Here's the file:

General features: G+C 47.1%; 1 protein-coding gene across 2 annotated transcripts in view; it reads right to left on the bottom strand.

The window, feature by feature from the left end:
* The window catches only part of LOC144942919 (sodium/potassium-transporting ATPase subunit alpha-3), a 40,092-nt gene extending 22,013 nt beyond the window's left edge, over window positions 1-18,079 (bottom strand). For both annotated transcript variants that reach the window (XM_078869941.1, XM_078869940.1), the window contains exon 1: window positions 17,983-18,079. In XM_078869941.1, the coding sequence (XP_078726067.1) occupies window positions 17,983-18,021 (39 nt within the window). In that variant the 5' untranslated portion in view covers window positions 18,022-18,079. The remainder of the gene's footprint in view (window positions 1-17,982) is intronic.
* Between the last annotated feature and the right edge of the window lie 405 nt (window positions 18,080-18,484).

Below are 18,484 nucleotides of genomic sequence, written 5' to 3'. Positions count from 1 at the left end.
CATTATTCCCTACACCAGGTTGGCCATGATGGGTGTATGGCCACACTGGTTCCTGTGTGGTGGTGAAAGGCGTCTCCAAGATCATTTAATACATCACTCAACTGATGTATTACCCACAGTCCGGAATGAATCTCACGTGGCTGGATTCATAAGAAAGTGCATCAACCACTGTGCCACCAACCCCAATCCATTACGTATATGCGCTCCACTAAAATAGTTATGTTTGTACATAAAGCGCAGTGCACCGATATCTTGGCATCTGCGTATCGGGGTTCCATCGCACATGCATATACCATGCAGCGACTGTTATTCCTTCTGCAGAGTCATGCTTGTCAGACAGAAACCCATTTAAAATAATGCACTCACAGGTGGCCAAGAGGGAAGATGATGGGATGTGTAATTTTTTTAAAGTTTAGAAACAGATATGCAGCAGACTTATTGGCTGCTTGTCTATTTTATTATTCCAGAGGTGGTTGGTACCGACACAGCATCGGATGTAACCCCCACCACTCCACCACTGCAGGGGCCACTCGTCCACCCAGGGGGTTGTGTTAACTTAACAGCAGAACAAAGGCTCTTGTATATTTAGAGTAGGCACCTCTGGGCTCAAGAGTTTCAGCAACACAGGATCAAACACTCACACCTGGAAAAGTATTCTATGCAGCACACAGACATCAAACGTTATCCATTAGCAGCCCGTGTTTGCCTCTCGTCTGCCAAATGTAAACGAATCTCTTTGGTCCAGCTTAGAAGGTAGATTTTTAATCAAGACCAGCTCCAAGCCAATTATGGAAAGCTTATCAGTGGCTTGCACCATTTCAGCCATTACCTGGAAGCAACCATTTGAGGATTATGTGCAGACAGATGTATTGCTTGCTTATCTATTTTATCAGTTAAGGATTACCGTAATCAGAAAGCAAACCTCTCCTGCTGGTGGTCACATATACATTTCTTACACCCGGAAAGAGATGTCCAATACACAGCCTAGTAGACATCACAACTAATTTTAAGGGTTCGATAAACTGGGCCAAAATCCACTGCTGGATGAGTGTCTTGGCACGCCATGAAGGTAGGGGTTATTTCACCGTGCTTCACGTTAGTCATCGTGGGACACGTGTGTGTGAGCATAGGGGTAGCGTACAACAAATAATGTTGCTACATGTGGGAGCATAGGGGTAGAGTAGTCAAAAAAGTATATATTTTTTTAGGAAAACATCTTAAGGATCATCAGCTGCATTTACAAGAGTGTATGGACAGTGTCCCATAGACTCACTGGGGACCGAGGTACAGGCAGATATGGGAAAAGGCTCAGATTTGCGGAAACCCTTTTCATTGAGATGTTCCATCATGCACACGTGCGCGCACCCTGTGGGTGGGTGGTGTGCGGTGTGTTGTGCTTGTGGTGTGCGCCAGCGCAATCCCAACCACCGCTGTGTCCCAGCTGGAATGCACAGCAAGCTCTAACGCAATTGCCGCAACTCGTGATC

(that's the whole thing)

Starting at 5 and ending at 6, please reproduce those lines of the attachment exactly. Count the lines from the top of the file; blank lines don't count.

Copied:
Below are 18,484 nucleotides of genomic sequence, written 5' to 3'. Positions count from 1 at the left end.
CATTATTCCCTACACCAGGTTGGCCATGATGGGTGTATGGCCACACTGGTTCCTGTGTGGTGGTGAAAGGCGTCTCCAAGATCATTTAATACATCACTCAACTGATGTATTACCCACAGTCCGGAATGAATCTCACGTGGCTGGATTCATAAGAAAGTGCATCAACCACTGTGCCACCAACCCCAATCCATTACGTATATGCGCTCCACTAAAATAGTTATGTTTGTACATAAAGCGCAGTGCACCGATATCTTGGCATCTGCGTATCGGGGTTCCATCGCACATGCATATACCATGCAGCGACTGTTATTCCTTCTGCAGAGTCATGCTTGTCAGACAGAAACCCATTTAAAATAATGCACTCACAGGTGGCCAAGAGGGAAGATGATGGGATGTGTAATTTTTTTAAAGTTTAGAAACAGATATGCAGCAGACTTATTGGCTGCTTGTCTATTTTATTATTCCAGAGGTGGTTGGTACCGACACAGCATCGGATGTAACCCCCACCACTCCACCACTGCAGGGGCCACTCGTCCACCCAGGGGGTTGTGTTAACTTAACAGCAGAACAAAGGCTCTTGTATATTTAGAGTAGGCACCTCTGGGCTCAAGAGTTTCAGCAACACAGGATCAAACACTCACACCTGGAAAAGTATTCTATGCAGCACACAGACATCAAACGTTATCCATTAGCAGCCCGTGTTTGCCTCTCGTCTGCCAAATGTAAACGAATCTCTTTGGTCCAGCTTAGAAGGTAGATTTTTAATCAAGACCAGCTCCAAGCCAATTATGGAAAGCTTATCAGTGGCTTGCACCATTTCAGCCATTACCTGGAAGCAACCATTTGAGGATTATGTGCAGACAGATGTATTGCTTGCTTATCTATTTTATCAGTTAAGGATTACCGTAATCAGAAAGCAAACCTCTCCTGCTGGTGGTCACATATACATTTCTTACACCCGGAAAGAGATGTCCAATACACAGCCTAGTAGACATCACAACTAATTTTAAGGGTTCGATAAACTGGGCCAAAATCCACTGCTGGATGAGTGTCTTGGCACGCCATGAAGGTAGGGGTTATTTCACCGTGCTTCACGTTAGTCATCGTGGGACACGTGTGTGTGAGCATAGGGGTAGCGTACAACAAATAATGTTGCTACATGTGGGAGCATAGGGGTAGAGTAGTCAAAAAAGTATATATTTTTTTAGGAAAACATCTTAAGGATCATCAGCTGCATTTACAAGAGTGTATGGACAGTGTCCCATAGACTCACTGGGGACCGAGGTACAGGCAGATATGGGAAAAGGCTCAGATTTGCGGAAACCCTTTTCATTGAGATGTTCCATCATGCACACGTGCGCGCACCCTGTGGGTGGGTGGTGTGCGGTGTGTTGTGCTTGTGGTGTGCGCCAGCGCAATCCCAACCACCGCTGTGTCCCAGCTGGAATGCACAGCAAGCTCTAACGCAATTGCCGCAACTCGTGATC